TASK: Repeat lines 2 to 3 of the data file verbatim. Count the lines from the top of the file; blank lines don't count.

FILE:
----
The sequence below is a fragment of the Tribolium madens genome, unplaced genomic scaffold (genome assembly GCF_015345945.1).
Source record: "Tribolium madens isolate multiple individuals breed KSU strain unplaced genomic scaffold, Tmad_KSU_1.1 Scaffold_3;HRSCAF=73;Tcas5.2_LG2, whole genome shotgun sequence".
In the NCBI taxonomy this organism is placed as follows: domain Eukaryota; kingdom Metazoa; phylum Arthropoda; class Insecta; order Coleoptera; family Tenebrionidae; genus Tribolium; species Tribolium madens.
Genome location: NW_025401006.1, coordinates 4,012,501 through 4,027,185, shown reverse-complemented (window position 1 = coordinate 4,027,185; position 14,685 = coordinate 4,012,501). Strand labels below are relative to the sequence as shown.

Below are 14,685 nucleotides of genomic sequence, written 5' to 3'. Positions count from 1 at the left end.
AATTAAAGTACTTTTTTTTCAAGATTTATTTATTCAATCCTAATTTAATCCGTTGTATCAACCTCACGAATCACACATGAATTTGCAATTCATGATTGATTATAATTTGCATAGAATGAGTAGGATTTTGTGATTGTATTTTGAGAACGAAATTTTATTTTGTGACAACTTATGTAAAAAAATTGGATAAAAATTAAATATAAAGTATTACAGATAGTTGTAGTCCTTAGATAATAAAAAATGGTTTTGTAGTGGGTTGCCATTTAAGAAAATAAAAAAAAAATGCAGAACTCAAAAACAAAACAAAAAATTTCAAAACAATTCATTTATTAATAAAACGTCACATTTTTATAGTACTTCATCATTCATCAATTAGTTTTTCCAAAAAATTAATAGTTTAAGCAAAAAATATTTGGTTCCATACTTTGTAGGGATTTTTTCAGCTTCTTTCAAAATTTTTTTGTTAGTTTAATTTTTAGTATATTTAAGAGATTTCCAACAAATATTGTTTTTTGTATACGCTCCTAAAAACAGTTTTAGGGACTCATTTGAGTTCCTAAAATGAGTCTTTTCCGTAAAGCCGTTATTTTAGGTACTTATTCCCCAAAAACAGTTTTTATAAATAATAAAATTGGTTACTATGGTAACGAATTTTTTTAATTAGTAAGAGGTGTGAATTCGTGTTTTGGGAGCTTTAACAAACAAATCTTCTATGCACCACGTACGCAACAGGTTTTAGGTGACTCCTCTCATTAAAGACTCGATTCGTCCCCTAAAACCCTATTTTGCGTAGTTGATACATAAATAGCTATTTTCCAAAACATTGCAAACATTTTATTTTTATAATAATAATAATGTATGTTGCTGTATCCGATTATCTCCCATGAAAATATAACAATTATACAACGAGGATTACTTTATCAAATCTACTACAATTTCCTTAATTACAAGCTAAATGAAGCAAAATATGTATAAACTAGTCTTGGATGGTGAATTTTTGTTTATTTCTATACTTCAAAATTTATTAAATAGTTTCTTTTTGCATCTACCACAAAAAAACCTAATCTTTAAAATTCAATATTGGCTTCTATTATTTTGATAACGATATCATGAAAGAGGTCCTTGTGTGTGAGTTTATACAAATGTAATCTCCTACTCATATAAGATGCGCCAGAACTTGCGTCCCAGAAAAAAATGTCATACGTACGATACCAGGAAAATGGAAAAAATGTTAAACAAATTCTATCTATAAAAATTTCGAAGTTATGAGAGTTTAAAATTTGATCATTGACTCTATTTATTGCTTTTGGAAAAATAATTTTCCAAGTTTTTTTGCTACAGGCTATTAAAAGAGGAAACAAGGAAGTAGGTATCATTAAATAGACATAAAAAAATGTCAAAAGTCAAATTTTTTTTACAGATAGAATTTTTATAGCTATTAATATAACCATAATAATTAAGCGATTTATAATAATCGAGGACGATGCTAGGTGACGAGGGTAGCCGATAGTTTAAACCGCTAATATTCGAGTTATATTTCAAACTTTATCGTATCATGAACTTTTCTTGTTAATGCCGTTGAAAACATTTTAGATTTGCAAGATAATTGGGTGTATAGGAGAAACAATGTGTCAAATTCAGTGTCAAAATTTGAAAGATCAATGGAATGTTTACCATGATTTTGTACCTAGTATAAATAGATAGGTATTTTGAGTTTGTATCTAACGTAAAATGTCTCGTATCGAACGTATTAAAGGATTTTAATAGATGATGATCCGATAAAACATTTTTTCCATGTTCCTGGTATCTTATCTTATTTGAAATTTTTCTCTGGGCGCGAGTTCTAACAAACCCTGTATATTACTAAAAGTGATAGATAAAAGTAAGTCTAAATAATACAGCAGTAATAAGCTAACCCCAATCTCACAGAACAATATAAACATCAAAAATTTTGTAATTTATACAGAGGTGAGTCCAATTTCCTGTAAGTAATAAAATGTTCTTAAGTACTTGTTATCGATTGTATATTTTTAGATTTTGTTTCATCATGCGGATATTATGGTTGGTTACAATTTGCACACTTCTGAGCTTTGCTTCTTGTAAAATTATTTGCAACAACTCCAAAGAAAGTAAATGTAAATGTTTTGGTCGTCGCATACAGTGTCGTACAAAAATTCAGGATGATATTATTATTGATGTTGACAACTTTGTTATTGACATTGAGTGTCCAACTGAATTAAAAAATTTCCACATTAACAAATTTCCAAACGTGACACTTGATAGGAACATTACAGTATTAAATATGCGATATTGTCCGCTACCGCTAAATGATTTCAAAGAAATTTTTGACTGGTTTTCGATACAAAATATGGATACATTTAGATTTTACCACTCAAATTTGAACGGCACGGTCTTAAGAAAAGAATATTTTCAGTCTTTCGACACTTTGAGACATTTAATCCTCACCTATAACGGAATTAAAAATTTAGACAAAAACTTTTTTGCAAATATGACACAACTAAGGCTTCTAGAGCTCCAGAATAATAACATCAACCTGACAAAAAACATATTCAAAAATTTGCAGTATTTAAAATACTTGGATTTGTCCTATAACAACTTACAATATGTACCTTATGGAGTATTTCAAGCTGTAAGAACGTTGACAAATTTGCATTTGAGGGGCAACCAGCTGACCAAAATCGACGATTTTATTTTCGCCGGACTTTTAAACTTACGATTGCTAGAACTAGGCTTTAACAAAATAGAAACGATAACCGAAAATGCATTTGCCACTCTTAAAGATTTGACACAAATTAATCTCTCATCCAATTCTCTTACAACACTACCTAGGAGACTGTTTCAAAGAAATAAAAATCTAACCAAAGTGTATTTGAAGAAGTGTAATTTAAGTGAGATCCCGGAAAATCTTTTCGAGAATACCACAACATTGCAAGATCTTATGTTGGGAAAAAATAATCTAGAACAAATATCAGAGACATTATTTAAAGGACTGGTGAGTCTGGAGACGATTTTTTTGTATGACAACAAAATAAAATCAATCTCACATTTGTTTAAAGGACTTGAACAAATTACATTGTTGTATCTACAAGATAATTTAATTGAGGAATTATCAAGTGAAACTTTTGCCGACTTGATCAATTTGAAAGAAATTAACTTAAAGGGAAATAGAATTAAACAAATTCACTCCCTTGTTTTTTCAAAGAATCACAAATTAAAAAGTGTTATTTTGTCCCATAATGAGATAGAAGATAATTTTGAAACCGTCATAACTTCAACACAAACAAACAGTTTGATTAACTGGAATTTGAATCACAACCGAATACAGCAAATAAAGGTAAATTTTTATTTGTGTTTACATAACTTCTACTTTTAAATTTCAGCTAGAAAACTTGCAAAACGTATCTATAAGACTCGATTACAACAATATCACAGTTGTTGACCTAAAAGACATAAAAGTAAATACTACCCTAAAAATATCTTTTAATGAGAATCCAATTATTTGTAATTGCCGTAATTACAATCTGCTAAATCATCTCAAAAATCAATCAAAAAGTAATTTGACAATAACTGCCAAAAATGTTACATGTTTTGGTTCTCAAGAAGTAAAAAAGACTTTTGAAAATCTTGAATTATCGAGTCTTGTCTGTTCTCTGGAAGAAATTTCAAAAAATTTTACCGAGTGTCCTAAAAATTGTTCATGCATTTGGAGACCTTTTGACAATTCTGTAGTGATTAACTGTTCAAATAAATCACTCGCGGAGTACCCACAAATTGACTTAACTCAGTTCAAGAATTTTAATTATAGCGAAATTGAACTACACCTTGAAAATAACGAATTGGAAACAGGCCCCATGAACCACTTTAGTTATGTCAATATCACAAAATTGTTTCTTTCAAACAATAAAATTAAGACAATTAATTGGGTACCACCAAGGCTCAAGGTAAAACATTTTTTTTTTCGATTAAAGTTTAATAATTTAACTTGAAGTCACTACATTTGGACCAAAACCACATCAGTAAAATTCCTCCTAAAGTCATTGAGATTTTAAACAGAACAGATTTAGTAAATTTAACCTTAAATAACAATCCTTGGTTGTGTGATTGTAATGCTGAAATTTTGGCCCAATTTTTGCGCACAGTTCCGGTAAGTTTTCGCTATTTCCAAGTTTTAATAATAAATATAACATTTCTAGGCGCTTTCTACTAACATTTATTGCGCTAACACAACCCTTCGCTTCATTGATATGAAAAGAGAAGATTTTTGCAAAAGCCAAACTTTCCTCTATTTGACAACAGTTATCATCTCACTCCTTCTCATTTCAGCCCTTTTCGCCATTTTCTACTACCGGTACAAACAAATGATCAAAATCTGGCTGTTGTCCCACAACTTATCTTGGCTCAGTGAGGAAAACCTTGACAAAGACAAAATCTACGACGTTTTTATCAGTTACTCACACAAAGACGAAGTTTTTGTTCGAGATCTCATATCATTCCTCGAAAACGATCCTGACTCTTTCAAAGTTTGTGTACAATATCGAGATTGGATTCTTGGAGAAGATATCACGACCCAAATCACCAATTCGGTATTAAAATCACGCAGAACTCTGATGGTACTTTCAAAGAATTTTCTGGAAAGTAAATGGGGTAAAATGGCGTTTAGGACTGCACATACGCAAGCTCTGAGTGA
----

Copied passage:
Source record: "Tribolium madens isolate multiple individuals breed KSU strain unplaced genomic scaffold, Tmad_KSU_1.1 Scaffold_3;HRSCAF=73;Tcas5.2_LG2, whole genome shotgun sequence".
In the NCBI taxonomy this organism is placed as follows: domain Eukaryota; kingdom Metazoa; phylum Arthropoda; class Insecta; order Coleoptera; family Tenebrionidae; genus Tribolium; species Tribolium madens.